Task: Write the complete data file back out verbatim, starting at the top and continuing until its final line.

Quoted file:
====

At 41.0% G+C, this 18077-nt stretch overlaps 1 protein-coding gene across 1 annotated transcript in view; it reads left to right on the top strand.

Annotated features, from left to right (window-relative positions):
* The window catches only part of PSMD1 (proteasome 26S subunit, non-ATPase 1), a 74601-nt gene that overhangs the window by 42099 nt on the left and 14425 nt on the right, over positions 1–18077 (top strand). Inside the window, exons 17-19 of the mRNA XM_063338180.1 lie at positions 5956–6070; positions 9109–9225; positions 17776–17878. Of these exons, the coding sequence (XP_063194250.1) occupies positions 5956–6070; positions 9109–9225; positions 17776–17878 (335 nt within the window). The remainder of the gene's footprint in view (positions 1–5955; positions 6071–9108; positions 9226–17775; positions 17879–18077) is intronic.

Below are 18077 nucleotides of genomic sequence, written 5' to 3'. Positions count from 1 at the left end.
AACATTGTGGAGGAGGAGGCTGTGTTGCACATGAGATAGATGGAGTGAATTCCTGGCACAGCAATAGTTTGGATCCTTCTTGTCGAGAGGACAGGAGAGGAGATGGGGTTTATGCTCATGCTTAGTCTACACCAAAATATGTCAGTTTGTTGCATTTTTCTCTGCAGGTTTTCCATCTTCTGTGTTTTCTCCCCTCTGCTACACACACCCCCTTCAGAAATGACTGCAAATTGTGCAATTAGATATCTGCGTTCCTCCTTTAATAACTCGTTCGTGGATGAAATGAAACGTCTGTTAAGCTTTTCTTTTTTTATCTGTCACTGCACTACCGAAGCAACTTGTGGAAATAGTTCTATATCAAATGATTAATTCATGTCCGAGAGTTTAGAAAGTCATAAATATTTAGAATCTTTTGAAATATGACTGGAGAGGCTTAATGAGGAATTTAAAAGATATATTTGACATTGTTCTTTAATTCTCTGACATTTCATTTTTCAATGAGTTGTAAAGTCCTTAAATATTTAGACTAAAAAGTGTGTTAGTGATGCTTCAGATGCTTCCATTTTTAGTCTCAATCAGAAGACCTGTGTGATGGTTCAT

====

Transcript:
At 41.0% G+C, this 18077-nt stretch overlaps 1 protein-coding gene across 1 annotated transcript in view; it reads left to right on the top strand.

Annotated features, from left to right (window-relative positions):
* The window catches only part of PSMD1 (proteasome 26S subunit, non-ATPase 1), a 74601-nt gene that overhangs the window by 42099 nt on the left and 14425 nt on the right, over positions 1–18077 (top strand). Inside the window, exons 17-19 of the mRNA XM_063338180.1 lie at positions 5956–6070; positions 9109–9225; positions 17776–17878. Of these exons, the coding sequence (XP_063194250.1) occupies positions 5956–6070; positions 9109–9225; positions 17776–17878 (335 nt within the window). The remainder of the gene's footprint in view (positions 1–5955; positions 6071–9108; positions 9226–17775; positions 17879–18077) is intronic.

Below are 18077 nucleotides of genomic sequence, written 5' to 3'. Positions count from 1 at the left end.
AACATTGTGGAGGAGGAGGCTGTGTTGCACATGAGATAGATGGAGTGAATTCCTGGCACAGCAATAGTTTGGATCCTTCTTGTCGAGAGGACAGGAGAGGAGATGGGGTTTATGCTCATGCTTAGTCTACACCAAAATATGTCAGTTTGTTGCATTTTTCTCTGCAGGTTTTCCATCTTCTGTGTTTTCTCCCCTCTGCTACACACACCCCCTTCAGAAATGACTGCAAATTGTGCAATTAGATATCTGCGTTCCTCCTTTAATAACTCGTTCGTGGATGAAATGAAACGTCTGTTAAGCTTTTCTTTTTTTATCTGTCACTGCACTACCGAAGCAACTTGTGGAAATAGTTCTATATCAAATGATTAATTCATGTCCGAGAGTTTAGAAAGTCATAAATATTTAGAATCTTTTGAAATATGACTGGAGAGGCTTAATGAGGAATTTAAAAGATATATTTGACATTGTTCTTTAATTCTCTGACATTTCATTTTTCAATGAGTTGTAAAGTCCTTAAATATTTAGACTAAAAAGTGTGTTAGTGATGCTTCAGATGCTTCCATTTTTAGTCTCAATCAGAAGACCTGTGTGATGGTTCAT